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Make a zero waste resolution for 2014 with Sassy Mama Claire

ExpertsPost Category - ExpertsExpertsFamily LifePost Category - Family LifeFamily Life

The zero waste lifestyle is all about sustainability and should be fun. If you’re keen to experiment with a zero waste way of life, adopt a system that works for you and your family and have fun experimenting and cutting down on what you bring in your house (and ultimately trash!). Take baby steps and do not be overwhelmed by the experience as every little helps! With the earth’s population now at 7 billion, it makes sense to share our planet in a respectful way – it is, after all, the only way.


Fight junk mail. It’s not just a waste of resources, but also of time. Collect your junk mail over a month and then spend 10 minutes calling all of the companies (their number is usually on their mail) to opt out. This really is easy and liberating!


Turn down freebies from conferences, fairs, and parties. Every time you take one, you create a demand to make more. Do you really need another “free” pen, reusable bag, notepad, or tee shirt? The likely truth is that you already have plenty at home and will never use them all!


Bring your own tumbler to coffee shops; add unpackaged sugar and ask for a steel spoon to stir. At a bar, order draught beer, a soda with no straw or a cocktail without straw or stirrer and decline a coaster. At the hairdresser ask for coffee or tea without a paper lid. At the spa ask for your facial without using disposable cotton or tissue paper but only washable cloth… the list goes on! Be creative and explain you are trying to cut down on waste and you’ll usually find that people are very responsive.


Declutter your home and donate to local charities, friends and neighbours. You’ll lighten your load, your apartment will be much easier to clean, you’ll gain space and make precious resources available to those looking to buy secondhand. Everyone wins!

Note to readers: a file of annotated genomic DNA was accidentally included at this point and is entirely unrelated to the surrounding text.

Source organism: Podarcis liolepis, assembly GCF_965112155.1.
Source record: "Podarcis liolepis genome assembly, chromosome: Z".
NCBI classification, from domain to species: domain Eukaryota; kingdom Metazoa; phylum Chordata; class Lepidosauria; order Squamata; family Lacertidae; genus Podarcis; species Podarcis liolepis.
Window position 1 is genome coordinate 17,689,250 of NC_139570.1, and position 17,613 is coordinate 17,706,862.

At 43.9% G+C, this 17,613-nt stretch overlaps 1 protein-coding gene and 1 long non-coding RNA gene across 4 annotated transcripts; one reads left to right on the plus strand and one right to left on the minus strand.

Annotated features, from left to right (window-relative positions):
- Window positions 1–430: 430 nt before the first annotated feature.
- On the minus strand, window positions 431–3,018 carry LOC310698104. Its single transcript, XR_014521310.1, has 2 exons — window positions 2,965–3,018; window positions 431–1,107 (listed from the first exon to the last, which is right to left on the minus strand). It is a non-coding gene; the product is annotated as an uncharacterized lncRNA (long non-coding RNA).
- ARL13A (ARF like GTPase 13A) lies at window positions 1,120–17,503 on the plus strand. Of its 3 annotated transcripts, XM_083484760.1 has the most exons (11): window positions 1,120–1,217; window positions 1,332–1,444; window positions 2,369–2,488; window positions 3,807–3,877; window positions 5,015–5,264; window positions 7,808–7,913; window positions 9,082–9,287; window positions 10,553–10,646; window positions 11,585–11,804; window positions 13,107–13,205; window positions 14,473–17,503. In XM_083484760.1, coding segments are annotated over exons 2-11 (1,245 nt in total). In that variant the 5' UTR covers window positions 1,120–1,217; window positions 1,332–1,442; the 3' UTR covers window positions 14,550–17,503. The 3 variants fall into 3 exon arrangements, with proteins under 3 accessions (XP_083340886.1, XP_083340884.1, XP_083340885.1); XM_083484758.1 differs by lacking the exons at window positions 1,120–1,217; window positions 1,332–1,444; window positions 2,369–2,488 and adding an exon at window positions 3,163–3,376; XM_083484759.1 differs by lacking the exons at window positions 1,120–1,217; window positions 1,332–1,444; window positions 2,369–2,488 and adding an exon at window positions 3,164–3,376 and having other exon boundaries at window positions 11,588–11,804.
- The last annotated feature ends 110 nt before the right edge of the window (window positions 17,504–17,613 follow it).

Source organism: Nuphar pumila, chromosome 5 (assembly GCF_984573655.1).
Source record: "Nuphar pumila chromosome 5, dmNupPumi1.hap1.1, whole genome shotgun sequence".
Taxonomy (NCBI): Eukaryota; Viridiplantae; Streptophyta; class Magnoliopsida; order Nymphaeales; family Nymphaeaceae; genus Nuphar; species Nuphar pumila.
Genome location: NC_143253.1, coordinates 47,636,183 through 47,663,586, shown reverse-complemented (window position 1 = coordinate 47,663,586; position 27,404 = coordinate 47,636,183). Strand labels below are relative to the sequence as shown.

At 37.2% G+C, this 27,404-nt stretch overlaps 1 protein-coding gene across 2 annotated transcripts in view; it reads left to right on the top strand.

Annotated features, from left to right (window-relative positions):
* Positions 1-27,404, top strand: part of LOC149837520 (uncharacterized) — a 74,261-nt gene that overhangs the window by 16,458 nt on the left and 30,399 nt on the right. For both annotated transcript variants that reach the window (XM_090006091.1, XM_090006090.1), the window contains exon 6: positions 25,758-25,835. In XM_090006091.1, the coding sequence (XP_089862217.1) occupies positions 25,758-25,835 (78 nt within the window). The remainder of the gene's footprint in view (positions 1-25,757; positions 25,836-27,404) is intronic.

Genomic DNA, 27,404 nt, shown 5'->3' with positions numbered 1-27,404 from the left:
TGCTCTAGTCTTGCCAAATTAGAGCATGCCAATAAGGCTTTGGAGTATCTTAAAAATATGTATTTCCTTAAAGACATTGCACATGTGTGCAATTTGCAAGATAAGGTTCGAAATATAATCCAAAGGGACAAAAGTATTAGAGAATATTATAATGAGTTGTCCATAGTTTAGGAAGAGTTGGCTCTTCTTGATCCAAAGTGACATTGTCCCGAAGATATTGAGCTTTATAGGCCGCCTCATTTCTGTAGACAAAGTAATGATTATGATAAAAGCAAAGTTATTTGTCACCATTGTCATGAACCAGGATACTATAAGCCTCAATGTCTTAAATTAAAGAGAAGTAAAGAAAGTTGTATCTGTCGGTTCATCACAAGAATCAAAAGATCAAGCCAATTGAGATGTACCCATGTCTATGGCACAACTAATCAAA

Reduce your shopping trips and keep a shopping list. The less you bring home, the less waste you’ll have to deal with. Instead spend this time with your family, friends or give back to the community. I promise that you won’t miss it!


Swap disposable for reusable. Start by using handkerchiefs, refillable bottles, shopping totes, cloth napkins, rags, steel cutlery, steel straws and chopsticks, and see where you can make improvements!


Avoid grocery-shopping waste. Bring reusable totes, cloth bags (for bulk aisles), and containers for wet items like cheese and deli foods to the store and farmers market.


This should be your last resort as Hong Kong’s recycling program is quite unreliable. Instead, contact professionals like HKRecycles. Have you refused, reduced or reused first? Question the need and lifecycle of your purchases. Shopping is voting!


Buy primarily in bulk or secondhand. If you must buy new, choose glass, metal or cardboard. Avoid plastic – it is hard to recycle and often ends up in landfill, or worse yet, the ocean. HK has plenty of Facebook pages advertising secondhand products – take advantage of our close proximity, which makes things easy to collect!


Find a compost or Bokashi system that works for your apartment. Experiment at first, then master the art of composting. If you are lucky enough and end up with too much, hand the extra to neighbours and friends for their herb gardens, or find a local farmer who will happily take your ‘black gold’!


Proactively change your life
All those classic New Year’s resolutions will actually happen! You will lose weight eating mainly local, organically-produced veggies and fruits, and also by eating far less meat and over-packaged processed foods. You will save money by avoiding buying things you do not need. You might even make a bit of extra money by selling things that clutter your place and your mind. You will be happier by unburdening your life from an excess of ‘things’ and concentrating on what is important to you – your health, friendships, family.


Happy Green New Year!


For more details on zero waste living in Hong Kong visit Hong Kong Green Home.

Top image sourced via Shutterstock


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